Description
BACKGROUND OF THE INVENTION

1. Field of the Invention

This invention involves a power loader lifting apparatus in general, and, more specifically, a front-end loader bucket implement equipped with a hydraulically-powered lift apparatus for lifting, gripping and carrying loads too wide for the loader bucket.

2. Description of the Related Art

The "front-end loader" is well-known in the art. This is a powered vehicle equipped with at least one hydraulically-powered arm adapted for the attachment of a range of implements. Such implements include powered tools such as earth augers, power chisels, claw-like grippers, and shovels. Other common implements include unpowered devices such as simple lifts, buckets, rakes, and a variety of blades.

Perhaps because of the wide range of implements known in the art, the front-end loader operator is often faced with the task of removing one implement and replacing it with another during the course of his work. For instance, the typical loader buckets used in the loading of earth-hauling equipment with sand, gravel and landfill are not suited for handing nonparticulate materials. The loader operator is obliged to remove the loader bucket and attach a lift fork or a powered gripper when her task shifts from loading particulate materials to unloading pallets or bales. This inconvenience and inefficiency is well-known in the art and has motivated a number of practitioners to develop improvements to the standard implements.

The intent of many such implement improvements is to increase the efficiency of the front-end loader operation by reducing or eliminating the time required to change implements during the job. Several implements are known for use as temporary attachments to a loader bucket. These usually are fork lift attachments adapted for rapid mounting on a loader bucket. Some may require a special supporting structure on the bottom of the loader bucket. Most such add-on fork lifts are designed to effectively extend the bucket bottom to form a lift platform at the front edge of the bucket. This extended-bucket lift is then powered by the front-end loader arm in the normal manner. The bucket is normally rendered useless when the lift attachment is in place.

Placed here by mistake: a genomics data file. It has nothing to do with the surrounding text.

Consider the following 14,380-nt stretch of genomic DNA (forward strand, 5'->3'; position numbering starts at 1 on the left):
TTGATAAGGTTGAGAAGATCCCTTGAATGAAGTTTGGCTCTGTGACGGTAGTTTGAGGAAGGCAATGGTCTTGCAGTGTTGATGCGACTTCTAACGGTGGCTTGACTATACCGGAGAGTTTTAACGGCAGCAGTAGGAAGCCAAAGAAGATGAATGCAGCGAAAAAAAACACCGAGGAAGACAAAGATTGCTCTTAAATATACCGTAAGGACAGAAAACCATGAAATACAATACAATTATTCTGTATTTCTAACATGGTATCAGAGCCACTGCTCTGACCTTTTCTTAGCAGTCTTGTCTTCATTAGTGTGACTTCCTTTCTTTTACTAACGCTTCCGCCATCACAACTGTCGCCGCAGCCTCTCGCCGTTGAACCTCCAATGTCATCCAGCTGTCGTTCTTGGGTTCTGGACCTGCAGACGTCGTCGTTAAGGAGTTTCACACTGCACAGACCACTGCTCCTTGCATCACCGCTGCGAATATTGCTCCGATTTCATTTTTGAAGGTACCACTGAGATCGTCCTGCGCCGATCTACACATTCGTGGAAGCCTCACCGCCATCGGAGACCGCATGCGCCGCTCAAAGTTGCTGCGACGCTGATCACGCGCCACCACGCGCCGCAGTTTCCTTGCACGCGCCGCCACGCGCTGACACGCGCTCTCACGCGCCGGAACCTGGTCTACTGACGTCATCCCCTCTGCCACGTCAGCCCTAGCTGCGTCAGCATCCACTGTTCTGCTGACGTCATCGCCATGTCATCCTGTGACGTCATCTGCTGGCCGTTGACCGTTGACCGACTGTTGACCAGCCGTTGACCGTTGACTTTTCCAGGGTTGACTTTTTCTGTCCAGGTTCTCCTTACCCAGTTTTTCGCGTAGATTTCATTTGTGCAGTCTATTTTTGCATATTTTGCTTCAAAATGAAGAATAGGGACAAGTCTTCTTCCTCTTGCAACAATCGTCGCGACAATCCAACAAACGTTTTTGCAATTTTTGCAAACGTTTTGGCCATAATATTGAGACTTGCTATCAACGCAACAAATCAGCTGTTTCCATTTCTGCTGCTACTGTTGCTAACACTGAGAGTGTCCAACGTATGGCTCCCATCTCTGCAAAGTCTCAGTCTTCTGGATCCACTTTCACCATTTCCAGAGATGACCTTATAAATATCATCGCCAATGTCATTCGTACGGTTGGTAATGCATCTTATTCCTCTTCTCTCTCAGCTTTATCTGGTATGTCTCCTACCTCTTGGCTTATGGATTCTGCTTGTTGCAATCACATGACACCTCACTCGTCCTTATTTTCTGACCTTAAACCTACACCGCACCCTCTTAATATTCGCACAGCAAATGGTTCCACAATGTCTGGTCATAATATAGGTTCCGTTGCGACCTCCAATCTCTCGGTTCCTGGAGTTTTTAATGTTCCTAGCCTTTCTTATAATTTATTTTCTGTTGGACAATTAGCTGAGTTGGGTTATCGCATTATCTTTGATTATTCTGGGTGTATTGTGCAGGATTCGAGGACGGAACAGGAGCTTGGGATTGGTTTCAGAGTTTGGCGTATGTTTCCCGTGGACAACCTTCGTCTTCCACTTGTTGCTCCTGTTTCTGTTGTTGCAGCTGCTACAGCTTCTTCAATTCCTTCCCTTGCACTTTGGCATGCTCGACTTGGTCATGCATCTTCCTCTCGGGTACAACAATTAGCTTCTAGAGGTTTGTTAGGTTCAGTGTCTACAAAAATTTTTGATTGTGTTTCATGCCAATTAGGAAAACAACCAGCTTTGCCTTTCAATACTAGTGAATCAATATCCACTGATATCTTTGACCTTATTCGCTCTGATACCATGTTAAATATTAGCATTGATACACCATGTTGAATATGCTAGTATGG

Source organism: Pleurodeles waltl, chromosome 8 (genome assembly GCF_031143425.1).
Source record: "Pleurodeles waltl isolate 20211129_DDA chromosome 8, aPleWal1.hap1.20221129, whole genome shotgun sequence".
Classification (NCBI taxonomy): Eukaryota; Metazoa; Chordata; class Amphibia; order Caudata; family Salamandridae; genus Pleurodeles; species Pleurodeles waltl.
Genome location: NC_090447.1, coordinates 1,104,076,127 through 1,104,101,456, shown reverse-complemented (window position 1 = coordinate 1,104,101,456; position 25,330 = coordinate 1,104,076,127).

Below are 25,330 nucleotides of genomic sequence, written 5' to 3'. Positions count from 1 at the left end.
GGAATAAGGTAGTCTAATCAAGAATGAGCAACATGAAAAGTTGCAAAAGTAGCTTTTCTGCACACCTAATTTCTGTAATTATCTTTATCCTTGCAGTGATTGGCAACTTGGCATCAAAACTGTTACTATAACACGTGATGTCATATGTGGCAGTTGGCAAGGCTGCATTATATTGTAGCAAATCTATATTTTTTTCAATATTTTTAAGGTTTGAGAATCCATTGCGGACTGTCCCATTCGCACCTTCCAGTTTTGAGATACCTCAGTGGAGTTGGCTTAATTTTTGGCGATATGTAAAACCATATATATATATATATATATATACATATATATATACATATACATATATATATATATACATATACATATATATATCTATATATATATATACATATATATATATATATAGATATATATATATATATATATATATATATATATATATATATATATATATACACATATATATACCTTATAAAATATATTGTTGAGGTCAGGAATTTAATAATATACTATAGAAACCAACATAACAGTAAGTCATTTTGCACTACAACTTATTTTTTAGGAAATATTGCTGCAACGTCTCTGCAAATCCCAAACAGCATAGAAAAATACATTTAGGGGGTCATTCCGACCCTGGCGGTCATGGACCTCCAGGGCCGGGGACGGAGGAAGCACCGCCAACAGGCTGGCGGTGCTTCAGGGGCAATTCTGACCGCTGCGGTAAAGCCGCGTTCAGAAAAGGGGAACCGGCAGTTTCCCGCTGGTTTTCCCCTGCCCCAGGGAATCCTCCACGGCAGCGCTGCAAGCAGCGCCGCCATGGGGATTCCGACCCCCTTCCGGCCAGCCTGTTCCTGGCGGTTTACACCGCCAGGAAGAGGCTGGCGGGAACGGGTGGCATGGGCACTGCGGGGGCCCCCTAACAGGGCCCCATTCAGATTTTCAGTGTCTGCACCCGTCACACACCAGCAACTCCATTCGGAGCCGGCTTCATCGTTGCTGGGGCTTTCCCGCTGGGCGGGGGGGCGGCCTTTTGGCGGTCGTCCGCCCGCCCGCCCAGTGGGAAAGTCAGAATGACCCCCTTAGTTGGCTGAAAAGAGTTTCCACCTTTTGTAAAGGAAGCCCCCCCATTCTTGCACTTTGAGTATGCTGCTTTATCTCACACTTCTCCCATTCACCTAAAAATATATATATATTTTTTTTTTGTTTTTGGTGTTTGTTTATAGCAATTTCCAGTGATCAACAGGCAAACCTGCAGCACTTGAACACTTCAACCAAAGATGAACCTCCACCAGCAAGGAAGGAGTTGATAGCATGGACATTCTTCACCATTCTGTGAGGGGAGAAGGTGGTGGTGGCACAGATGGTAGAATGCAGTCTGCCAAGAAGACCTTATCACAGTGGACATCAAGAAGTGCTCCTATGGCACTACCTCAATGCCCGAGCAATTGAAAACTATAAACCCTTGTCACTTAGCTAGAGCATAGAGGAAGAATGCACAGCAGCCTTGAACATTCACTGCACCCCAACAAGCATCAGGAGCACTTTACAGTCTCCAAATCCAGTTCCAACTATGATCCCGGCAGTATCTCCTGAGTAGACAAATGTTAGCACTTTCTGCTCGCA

In U.S. Pat. No. 3,706,388, Westendorf discloses a fork attachment for a loader bucket that is quickly and easily attached to the loader bucket to permit the loader bucket to be used as a loader fork. Westendorf's design requires the interior of the loader bucket to remain clear of material and limits the fork lift load width to the width of the loader bucket.

In U.S. Pat. No. 4,125,952, Jennings discloses an attachment fork for power-operated buckets that is designed to cantilever from the leading edge of the bucket. Jennings accomplishes this by providing hinge components for attachment to the back wall of the bucket, which serve to ensure a secure and rigid attachment without weakening the bucket structure. Jennings' invention is unsuited for lifting loads having widths wider than the bucket width.

In U.S. Pat. No. 4,242,035, Hornstein discloses apparatus for converting a curved scoop-type loader bucket to a pallet loader through attachment of two identical tine harnesses. Hornstein merely clamps two tines to the loader bucket with chains, thereby adding a fork extension to the bottom of the loader bucket. His means for attachment prevents use of the loader bucket while the fork tines are attached.

In U.S. Pat. No. 4,422,819, Guest discloses a fold-away fork lift attachment for loader buckets. Guest's invention is designed for permanent attachment to the upper inner wall of the loader bucket. When the loader bucket is in use, the two fork tines are folded up against the inner upper wall of the loader bucket. When the two forks are folded down for use as a fork lift, the loader bucket is blocked and not usable.

In U.S. Pat. No. 4,545,721, Pettersson discloses a device having both a loader bucket and a fork lift. Pettersson's loader bucket is hinged and rests on the fork lift during use as a loader bucket. When Pettersson's invention is used as a fork lift, the loader bucket portion is tilted back by independent hydraulically-powered means, thereby exposing the fork lift on which the bucket normally rests. Pettersson's invention does not permit the simultaneous use of both bucket and lifting fork.

In U.S. Pat. No. 4,565,485, Willman discloses a mechanical grab and scoop combination for use with a front-end loader that overcomes the normal requirement for two separate devices for grasping and scooping operations. Willman's invention consists of upper and lower toothed grab elements that form a scoop bucket when fully closed together. When these two elements are fully separated, the lower grab element can serve as an awkward fork lift. Willman's invention does not permit the simultaneous use of a bucket and fork lift.